Skin Science, Acne

Everything You Need to Know About Choosing an AHA Exfoliant

by Anubha Charan
December 2, 2019

We like to be kind to the delicate skin on our faces — there's a reason that so many self-care routines focus on pampering your complexion. So, if applying acid to your face sounds a little intimidating, who could blame you for being apprehensive?

Don't let the name scare you. Acids, like the ever-popular alpha hydroxy acids (AHAs), offer some incredible skincare benefits!

Primarily known for their exfoliating powers, AHAs break down the intercellular "glue" that holds dead skin cells together. Once these bonds dissolve, the debris falls away — allowing newer skin to rise to the surface. An AHA exfoliant has the power to unclog pores, zap zits, fade hyperpigmentation and soften fine lines all at the same time.

With sources ranging from sugar cane to citrus, these water-soluble acids are seriously versatile. Depending on the one you choose, you might see added benefits ranging from a boost in collagen to more hydrated skin.

So, what are the different kinds of AHAs? Where do they come from? And which one should you use? You can end your search here — we've gathered everything you need to know about the most common types of AHA exfoliants.


Glycolic Acid

Glycolic acid has the smallest molecules of all the alpha hydroxy acids, allowing it to sneak past other particles and penetrate deeper into the skin. The deeper it goes, the more dramatic the results are — it not only whisks away dead cells but tackles sun damage, hyperpigmentation, fine lines and wrinkles at their source.

As an added bonus, this sugar cane-derived acid is a humectant, which attracts water to keep skin plump and hydrated. It's without a doubt the most hardworking of all AHAs. However, this effectiveness comes with a slight catch: Glycolic acid is very powerful, and it can irritate skin that's not used to it! Start slow with a product that contains less than 5 percent of the acid and work your way up to stronger formulas in the 8-10 percent range.


Lactic Acid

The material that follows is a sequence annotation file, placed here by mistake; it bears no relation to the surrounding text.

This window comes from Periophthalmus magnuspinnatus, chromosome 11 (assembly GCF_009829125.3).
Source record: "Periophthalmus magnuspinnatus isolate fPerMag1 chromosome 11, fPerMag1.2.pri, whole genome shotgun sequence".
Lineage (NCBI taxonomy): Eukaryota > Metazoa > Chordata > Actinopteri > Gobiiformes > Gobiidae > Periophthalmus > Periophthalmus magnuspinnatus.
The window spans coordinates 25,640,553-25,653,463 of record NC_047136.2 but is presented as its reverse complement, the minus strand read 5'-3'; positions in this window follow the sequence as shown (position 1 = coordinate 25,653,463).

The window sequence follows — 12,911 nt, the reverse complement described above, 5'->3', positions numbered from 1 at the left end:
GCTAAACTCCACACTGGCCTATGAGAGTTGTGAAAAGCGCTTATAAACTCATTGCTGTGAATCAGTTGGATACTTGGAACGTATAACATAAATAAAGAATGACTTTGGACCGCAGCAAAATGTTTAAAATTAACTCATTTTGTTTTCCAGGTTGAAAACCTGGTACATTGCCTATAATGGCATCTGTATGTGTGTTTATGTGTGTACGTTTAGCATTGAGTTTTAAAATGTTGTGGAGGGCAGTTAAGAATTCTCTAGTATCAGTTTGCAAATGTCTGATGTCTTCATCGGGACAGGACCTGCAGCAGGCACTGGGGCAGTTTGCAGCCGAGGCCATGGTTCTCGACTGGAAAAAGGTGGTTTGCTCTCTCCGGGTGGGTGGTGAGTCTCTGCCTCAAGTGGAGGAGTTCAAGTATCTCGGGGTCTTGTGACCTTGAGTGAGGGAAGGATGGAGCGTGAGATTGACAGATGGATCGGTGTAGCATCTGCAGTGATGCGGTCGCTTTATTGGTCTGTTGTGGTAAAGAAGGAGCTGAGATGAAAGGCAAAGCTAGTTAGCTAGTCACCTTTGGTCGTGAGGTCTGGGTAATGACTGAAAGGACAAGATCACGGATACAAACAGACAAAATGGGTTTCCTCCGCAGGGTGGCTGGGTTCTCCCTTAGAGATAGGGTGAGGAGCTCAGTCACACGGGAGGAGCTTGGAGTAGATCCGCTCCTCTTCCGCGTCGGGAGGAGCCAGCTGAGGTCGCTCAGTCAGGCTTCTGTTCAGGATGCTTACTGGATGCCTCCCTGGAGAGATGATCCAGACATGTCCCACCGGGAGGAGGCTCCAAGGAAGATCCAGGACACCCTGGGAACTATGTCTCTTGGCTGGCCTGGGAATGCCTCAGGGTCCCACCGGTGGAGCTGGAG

Lactic acid is a great introduction to AHAs. Derived from sour milk, it has larger molecules than glycolic acid. Lactic acid is an effective multitasker that can do everything glycolic acid does — just a bit more gently, as the molecules take longer to penetrate the skin.

To properly harness the hydrating properties of lactic acid, look for a concentration of 2 percent and above. For exfoliation, you'll want concentrations of 5-10 percent. To help thicken the epidermis and boost collagen production, look for an even more concentrated product (about 12 percent).


Mandelic Acid

Slated to be the next big skincare ingredient, mandelic acid has larger molecules, making it a great maintenance-level AHA. It works more slowly, so it's good for skin that's extremely sensitive but could still benefit from having a weapon against issues like hyperpigmentation, sun damage and fine lines. Extracted from bitter almonds, mandelic acid's strong antimicrobial properties also guard skin from acne!


Malic Acid

Malic acid is another larger-molecule AHA, this one derived from apples. It does have some exfoliating powers, but not enough to be effective as a stand-alone ingredient. Instead, at concentrations of up to 2 percent, malic acid makes a great supporting player in combination products, where it helps glycolic and lactic acids to work more effectively.


Tartaric Acid

The molecule size of tartaric acid is almost double that of glycolic acid. As a result, it penetrates skin too slowly to be truly effective on its own. Where this AHA really shines is as a pH adjuster! Tartaric acid naturally occurs in grapes, bananas and tamarinds, so it contains beneficial antioxidant properties and primes stronger acids to work their magic.


Citric Acid

True to its name, this AHA comes from citrus fruits like oranges and lemons. Although it does act as an AHA exfoliant in concentrations of 10 percent and higher, its low 2.2 pH can increase the skin's sensitivity. Citric acid is prized for its antioxidant and antibacterial properties, often finding its way into acne formulations and sunscreens in lower concentrations. Like tartaric acid, it also makes a great pH adjuster, keeping formulas within the acid-alkaline ratio they need to be effective and nonirritating.

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